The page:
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High cholesterol LDL: what does that mean and how to reduce it ?

A high cholesterol (LDL) level means the body can no longer regulate the total cholesterol level, which results in a buildup of lipids in the arteries. This gradual deposit of fat can lead to the formation of atheromatous plaques, which can have serious health consequences. Blood circulation is disturbed, which increases the risk of high blood pressure. Ruptured atheromatous plaque can also lead to a myocardial infarction, stroke, or arteritis obliterans of the lower limbs (PADI).

high cholesterol

What is a high chorelsterol level ?

An LDL cholesterol level is generally considered normal when it is lower than 100 mg/dL in adults. However, these reference values ​​may vary depending on the medical laboratory and many parameters including gender, age and medical history. To find out more, you should seek advice from your doctor.

Why is it called "bad cholesterol"

While LDL is one of the body’s carriers of cholesterol, there are others including HDL cholesterol. The latter is able to capture excess cholesterol in the body and then transport it to the liver for elimination. The transport function of HDL cholesterol is all the more important as excess cholesterol in the blood constitutes a cardiovascular risk factor. It is for this reason that HDL is referred to as “good cholesterol” while LDL is referred to as “bad “.

Please take advice from your doctor or professional medical for any further informations, here we only bring you general informations order. That could not be taken as a medical advices or a prescription.

Symptoms of a high cholesterol level

Usually that doesn’t trigger obvious symptoms. It is a “silent” disorder just like high blood pressure which does not give any warning signs. Most people find out about the problem after having a blood test in addition to a routine physical exam. They often learn that they also have high blood pressure.

You may observe signs that could indicate complications associated with high cholesterol. These include angina and pain in the calves caused by the narrowing of the arteries that carry blood to the legs. The main complications are heart disease and stroke.

So when to have your cholesterol tested?

National Cholesterol Education Program recommends to have a cholesterol test from the age of 20 and every 5 years up to age 50 and then every 3 years beyond. People who are at risk for heart attack or heart disease or who have a family history of either should be checked more often

How to reduce high cholesterol (LDL) level ?

Reduce overall fat intake.

The overall fat intake for a person should be no more than 30-35% of total calories. Indeed, fats, especially saturated fatty acids contribute to an increase in “bad” cholesterol. They are mostly provided by:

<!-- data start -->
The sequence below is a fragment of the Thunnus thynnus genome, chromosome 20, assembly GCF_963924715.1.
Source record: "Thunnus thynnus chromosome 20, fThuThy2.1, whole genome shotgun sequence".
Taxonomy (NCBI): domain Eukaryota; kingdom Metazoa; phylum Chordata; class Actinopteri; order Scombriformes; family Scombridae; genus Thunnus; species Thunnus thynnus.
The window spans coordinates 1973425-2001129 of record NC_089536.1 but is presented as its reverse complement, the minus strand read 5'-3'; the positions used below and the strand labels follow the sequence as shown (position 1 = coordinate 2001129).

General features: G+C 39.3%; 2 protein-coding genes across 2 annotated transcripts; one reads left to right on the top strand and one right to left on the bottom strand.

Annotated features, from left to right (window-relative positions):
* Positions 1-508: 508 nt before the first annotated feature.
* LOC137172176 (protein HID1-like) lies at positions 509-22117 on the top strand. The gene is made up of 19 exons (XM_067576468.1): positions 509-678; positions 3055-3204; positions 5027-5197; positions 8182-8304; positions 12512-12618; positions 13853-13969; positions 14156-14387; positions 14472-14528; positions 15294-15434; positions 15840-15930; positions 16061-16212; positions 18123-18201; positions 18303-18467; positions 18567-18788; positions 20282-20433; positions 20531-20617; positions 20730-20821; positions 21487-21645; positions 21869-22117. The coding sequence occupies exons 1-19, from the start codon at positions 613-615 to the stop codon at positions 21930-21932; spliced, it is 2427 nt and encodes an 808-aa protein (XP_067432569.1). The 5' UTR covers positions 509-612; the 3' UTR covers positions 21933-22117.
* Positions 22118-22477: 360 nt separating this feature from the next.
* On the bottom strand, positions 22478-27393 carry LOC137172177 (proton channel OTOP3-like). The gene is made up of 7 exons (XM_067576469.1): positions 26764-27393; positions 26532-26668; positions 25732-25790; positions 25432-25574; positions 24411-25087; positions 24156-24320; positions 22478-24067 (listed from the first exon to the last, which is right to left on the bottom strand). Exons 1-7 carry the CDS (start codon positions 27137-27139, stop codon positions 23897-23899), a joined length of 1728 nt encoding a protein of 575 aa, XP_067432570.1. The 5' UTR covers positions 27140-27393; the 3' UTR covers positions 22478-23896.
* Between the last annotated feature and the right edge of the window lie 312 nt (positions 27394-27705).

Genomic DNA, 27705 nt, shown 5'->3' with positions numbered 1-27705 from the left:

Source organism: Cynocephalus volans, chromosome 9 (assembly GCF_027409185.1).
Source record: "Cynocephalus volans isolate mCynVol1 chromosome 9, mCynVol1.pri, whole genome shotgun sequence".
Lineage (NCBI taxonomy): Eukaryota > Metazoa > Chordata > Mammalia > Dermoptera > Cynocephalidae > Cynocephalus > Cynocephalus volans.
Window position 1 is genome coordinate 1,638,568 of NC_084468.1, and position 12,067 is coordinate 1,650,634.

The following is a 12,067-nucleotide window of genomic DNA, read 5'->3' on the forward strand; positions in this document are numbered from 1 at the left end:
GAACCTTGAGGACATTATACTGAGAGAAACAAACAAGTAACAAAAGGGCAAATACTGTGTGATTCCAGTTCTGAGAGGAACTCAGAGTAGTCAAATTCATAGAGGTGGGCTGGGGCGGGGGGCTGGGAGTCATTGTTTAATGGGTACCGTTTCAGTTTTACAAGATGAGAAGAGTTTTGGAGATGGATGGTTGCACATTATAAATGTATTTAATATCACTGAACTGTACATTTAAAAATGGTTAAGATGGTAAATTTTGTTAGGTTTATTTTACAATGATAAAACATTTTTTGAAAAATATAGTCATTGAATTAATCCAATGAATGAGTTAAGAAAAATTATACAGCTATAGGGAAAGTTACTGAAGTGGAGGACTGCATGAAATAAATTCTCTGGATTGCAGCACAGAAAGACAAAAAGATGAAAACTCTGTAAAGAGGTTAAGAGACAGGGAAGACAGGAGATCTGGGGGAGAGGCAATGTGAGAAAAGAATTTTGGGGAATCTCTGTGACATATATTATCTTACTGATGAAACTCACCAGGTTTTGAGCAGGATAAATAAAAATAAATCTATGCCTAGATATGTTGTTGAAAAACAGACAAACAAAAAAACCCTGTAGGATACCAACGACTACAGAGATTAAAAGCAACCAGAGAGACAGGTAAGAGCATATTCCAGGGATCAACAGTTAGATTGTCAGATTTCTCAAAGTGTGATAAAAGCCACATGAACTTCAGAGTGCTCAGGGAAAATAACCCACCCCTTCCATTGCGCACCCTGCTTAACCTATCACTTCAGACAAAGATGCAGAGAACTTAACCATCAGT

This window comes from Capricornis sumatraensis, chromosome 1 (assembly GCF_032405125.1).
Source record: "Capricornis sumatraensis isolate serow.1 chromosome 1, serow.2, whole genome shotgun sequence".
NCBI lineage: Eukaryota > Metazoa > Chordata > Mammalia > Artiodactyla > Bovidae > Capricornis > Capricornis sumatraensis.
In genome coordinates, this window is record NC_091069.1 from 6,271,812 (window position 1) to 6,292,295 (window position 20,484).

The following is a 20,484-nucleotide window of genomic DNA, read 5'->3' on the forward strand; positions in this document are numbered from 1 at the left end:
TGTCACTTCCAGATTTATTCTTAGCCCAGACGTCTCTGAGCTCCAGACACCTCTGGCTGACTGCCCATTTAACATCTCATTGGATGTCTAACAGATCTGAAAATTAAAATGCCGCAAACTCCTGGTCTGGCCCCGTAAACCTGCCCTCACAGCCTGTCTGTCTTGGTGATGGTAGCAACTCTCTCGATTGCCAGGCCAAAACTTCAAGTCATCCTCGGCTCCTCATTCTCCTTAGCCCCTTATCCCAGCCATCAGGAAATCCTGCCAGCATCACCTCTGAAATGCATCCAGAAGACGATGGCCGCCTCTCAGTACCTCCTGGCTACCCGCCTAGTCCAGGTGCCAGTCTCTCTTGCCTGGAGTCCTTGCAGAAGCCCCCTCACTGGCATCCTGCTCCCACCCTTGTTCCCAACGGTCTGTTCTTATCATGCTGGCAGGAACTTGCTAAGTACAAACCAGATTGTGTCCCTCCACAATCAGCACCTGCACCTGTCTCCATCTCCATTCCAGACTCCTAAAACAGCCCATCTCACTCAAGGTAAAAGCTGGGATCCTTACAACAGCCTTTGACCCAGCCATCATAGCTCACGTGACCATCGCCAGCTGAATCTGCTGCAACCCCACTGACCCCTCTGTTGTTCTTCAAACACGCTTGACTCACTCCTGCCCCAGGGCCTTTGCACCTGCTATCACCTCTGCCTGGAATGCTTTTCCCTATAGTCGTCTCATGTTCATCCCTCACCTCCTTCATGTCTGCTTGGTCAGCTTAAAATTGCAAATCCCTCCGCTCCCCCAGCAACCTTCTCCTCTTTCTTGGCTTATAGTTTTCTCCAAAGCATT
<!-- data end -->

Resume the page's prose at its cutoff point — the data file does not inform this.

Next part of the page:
• Fats of animal origin (meat, eggs, cheese, whole milk, butter ).
  • Pastries and biscuits.
  • Certain processed products,  ready meals, etc.

privilege unsaturated fat.

The overall fat intake for a person should be no more than 30-35% of total calories. Indeed, fats, especially saturated fatty acids contribute to an increase in “bad” cholesterol. They are mostly provided by:

  • Vegetable oils (sunflower, corn and rapeseed oils are rich in polyunsaturated oils, olive and peanut oils mainly contain monounsaturated oils)
  • Margarines obtained from these oils.
  • Dried oleaginous fruits.
  • Fatty fish from cold seas (which provide very polyunsaturated fatty acids).

Eat fruits and vegetables.

  • Privilege fresh fruits and vegetables (seasonal, or canned, or possibly frozen).
  • Eat at least one serving of green vegetables and one serving of raw vegetables each day, and at least two fresh fruits.

Stop smoking and moderate alcohol consumption.

  • Quitting smoking, drinking alcohol moderately … are all tips that help improving your overall lifestyle, and therefore maintain a low or acceptable cholesterol level.

Do sport.

  • Exercise regularly. For example, you can do brisk walking, cycling, swimming, soft sports that require little investment. If you are active, why not take advantage of the trip to work to do sport? Forget the elevator, get off two bus or metro stations before your usual stop … So many tips that allow you to stay in motion at least 30 minutes a day!
  • If you are in overweight it’s advised to lose even few kilos, it’s always beneficial for the blood constants and sometime that’s enough to correct cholesterol excess.

Beware salt.

  • Remove the salt as often as you can, and avoid the regular consumption of foods high in salt (cold meats, cured meats).

Read product labels.

  • Labels provide valuable informations about the type and amount of fat in foods sold in stores. By deciphering them well, it is possible to half your daily fat intake.

Watch out your arterial pressure.

  • High blood pressure, increases the risk of damages to the heart (heart attack and heart failure). Thus, it is important to monitor your blood pressure regularly.

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